The seventh annual Catholic Conversation Project met in August at Boston College’s Connors Center. Young theologians and less-young public intellectuals from around the country meet annually for a few days to discuss important issues, this year focusing on the family with a view toward the forthcoming synod in Rome.
I have attended all but two of these meetings, and this year I was delighted to be joined by my NCR colleague, Joshua J. McElwee, who gave an outstanding presentation of the church in Africa and the challenges extreme poverty poses to family life on that continent.
Also in attendance at the Aug. 10-11 meeting was Boston Cardinal Sean O’Malley, who helped set the table for the Synod of Bishops, focusing on how Pope Francis has breathed new life into an ecclesial form that had grown stale and boring.
As in past years, the Catholic Conversation Project draws a wide variety of opinions among the theologians, some more traditional and others more inclined to push the envelope. It always makes for a great learning experience for me.
The meetings are on background, so I circled back with some of the speakers and participants after it concluded, to ask them about key points they had made, and what they thought of the discussion.
“When thinking about the family,” said Boston College’s Hosffman Ospino, a co-chair of the project, “theologians, bishops, and public intellectuals -- the three constituencies that the CCP brings together for its meetings -- must bring the best of our tradition to reflect on how to best care for those wounded by divorce and the impact of such reality on their families; explore how affectivity grounds all human relationships; and come to terms with the demands of raising children in the Catholic faith in today’s world.
“These were exactly the topics that grounded our conversation this year,” he said. “One innovation in the structure of our meeting was the invitation to some CCP members to draw from their own wisdom and expertise to prepare written remarks to start the conversation. There is much wisdom, personal and intellectual, in this group. And the exercise truly paid off.”
It seemed to me that this year, in comparison to previous years, the conversation was more anecdotal, rooted in people’s experiences and that of their families. I hope that some of the synod fathers will similarly reflect not only on theological ideas about the family but about their experiences of family life.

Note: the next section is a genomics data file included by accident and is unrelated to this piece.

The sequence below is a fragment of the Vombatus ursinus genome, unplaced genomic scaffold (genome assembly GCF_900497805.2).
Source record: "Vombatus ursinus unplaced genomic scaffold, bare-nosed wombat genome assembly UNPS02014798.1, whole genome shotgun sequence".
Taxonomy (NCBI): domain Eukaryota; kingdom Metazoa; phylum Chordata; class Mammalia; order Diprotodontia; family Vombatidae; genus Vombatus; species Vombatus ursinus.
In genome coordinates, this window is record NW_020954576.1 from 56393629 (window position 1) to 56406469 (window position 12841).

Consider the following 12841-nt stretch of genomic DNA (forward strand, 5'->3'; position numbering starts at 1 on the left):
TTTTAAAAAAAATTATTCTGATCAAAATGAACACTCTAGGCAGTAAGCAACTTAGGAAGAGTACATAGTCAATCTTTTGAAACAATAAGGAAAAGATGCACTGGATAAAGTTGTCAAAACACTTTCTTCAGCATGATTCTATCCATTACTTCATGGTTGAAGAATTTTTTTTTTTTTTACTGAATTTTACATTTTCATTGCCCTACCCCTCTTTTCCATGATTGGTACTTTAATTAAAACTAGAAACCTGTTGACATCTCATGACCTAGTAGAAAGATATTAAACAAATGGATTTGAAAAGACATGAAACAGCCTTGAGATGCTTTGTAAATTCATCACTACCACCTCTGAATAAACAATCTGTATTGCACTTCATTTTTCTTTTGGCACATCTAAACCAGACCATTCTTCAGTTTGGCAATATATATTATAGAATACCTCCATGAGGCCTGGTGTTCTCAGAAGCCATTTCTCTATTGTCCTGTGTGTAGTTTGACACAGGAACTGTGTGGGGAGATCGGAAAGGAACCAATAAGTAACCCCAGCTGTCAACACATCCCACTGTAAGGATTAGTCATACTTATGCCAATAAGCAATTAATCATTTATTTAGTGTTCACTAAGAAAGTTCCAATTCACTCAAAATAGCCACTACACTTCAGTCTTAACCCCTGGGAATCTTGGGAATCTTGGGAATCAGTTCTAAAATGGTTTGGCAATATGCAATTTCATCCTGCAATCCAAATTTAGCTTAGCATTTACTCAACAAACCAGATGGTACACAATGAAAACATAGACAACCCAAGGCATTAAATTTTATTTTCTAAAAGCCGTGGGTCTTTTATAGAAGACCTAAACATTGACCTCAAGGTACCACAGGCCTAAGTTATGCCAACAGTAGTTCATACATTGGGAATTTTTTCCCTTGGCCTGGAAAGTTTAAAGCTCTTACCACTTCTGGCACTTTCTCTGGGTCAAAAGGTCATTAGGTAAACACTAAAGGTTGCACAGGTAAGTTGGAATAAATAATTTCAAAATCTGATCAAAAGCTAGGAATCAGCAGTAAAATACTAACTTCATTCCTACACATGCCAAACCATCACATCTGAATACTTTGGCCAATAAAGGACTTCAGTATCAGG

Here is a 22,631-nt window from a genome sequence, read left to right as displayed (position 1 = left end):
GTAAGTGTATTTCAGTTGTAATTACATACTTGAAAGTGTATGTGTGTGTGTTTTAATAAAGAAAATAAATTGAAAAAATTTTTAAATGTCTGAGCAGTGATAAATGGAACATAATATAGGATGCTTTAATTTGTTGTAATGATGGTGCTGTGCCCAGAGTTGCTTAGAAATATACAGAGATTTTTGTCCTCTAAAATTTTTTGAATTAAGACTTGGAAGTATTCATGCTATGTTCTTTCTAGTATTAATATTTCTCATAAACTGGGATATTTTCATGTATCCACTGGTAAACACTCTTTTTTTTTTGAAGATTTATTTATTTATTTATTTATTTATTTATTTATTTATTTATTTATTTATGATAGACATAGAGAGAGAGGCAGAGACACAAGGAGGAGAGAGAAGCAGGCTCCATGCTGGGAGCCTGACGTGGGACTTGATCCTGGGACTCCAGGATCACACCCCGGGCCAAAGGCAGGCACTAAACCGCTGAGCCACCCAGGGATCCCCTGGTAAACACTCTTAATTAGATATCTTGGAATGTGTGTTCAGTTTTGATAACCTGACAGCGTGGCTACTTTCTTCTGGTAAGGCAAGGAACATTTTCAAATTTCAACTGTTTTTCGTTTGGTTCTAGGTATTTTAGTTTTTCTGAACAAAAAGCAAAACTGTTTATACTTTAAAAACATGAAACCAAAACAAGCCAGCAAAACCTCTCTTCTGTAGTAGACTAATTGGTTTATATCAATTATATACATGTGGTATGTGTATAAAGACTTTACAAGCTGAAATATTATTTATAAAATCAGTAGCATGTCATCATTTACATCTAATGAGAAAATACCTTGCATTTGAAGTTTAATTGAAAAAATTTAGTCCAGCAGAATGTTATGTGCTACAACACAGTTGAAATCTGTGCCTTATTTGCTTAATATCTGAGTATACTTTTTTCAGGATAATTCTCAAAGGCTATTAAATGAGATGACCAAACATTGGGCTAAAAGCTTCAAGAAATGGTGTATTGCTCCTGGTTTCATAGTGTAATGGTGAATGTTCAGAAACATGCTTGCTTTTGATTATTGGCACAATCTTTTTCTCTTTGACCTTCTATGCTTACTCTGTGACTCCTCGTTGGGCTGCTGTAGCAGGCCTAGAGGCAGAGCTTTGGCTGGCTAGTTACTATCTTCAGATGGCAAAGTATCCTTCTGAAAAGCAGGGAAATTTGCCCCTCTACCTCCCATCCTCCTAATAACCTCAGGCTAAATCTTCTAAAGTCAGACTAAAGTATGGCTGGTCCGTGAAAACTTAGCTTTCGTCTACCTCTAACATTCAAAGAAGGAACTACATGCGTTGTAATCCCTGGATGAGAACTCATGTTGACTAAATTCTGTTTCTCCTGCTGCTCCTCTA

Discussions of family quickly turn into discussions of marriage. The two are not the same. Several comments noted that the primordial familial relationship revealed by Jesus Christ is that of a Father and a Son.
Others discussed the enormous pressures placed on the nuclear family as a result of the demise of the geographically aligned extended family. This, too, should concern the synod fathers, specifically, how the church, through its parishes and other ministries, can pick up the slack left by the demise of the extended family living in close proximity to each other.
The Third Plenary Council of Baltimore in 1884 mandated that all parishes build a school. Perhaps, today, all parishes should have a day care.
The group also discussed other cultural pressures placed on marriage.
“Many are rightly concerned about radical new forms of individualism and libertarianism,” said Providence College’s Holly Taylor Coolman. “But there is a vision of marriage that exhibits similar tendencies: Although the spouses are turned toward one another, the marriage remains isolated and self-absorbed.”
There was discussion about the fact that virtually everything, including family relationships, is impacted by the cultural tendency to view life through an economic lens, invoking a cost-benefit analysis that is the exact opposite of what the church means by family.
In addition, seeing as many of these young theologians are also parents of young children, there was a lively discussion of how the family can raise Catholic children in a secular age, a discussion that included a debate on whether the term “snowplow parents” should displace “helicopter parents.” There was widespread agreement that no matter which term is used, the phenomenon shows a lack of trust in God’s providence.